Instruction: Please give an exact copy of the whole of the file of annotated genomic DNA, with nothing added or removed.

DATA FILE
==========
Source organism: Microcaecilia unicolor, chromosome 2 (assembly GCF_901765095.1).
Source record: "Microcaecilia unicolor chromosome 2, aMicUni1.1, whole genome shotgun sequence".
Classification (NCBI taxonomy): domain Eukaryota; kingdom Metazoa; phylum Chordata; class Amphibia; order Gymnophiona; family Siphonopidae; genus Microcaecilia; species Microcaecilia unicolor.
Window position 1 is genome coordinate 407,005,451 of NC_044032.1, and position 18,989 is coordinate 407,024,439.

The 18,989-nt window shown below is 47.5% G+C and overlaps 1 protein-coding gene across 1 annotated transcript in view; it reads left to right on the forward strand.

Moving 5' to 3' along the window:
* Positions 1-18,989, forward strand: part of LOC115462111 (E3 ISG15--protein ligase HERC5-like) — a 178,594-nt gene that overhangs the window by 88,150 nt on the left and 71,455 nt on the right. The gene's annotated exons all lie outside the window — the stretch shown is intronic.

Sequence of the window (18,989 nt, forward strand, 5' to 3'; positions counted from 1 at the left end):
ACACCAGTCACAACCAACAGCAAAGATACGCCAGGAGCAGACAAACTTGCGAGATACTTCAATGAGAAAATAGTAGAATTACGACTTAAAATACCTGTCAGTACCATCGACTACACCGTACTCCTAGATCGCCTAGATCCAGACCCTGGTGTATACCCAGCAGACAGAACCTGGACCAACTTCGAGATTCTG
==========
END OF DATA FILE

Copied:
Source organism: Microcaecilia unicolor, chromosome 2 (assembly GCF_901765095.1).
Source record: "Microcaecilia unicolor chromosome 2, aMicUni1.1, whole genome shotgun sequence".
Classification (NCBI taxonomy): domain Eukaryota; kingdom Metazoa; phylum Chordata; class Amphibia; order Gymnophiona; family Siphonopidae; genus Microcaecilia; species Microcaecilia unicolor.
Window position 1 is genome coordinate 407,005,451 of NC_044032.1, and position 18,989 is coordinate 407,024,439.

The 18,989-nt window shown below is 47.5% G+C and overlaps 1 protein-coding gene across 1 annotated transcript in view; it reads left to right on the forward strand.

Moving 5' to 3' along the window:
* Positions 1-18,989, forward strand: part of LOC115462111 (E3 ISG15--protein ligase HERC5-like) — a 178,594-nt gene that overhangs the window by 88,150 nt on the left and 71,455 nt on the right. The gene's annotated exons all lie outside the window — the stretch shown is intronic.

Sequence of the window (18,989 nt, forward strand, 5' to 3'; positions counted from 1 at the left end):
ACACCAGTCACAACCAACAGCAAAGATACGCCAGGAGCAGACAAACTTGCGAGATACTTCAATGAGAAAATAGTAGAATTACGACTTAAAATACCTGTCAGTACCATCGACTACACCGTACTCCTAGATCGCCTAGATCCAGACCCTGGTGTATACCCAGCAGACAGAACCTGGACCAACTTCGAGATTCTG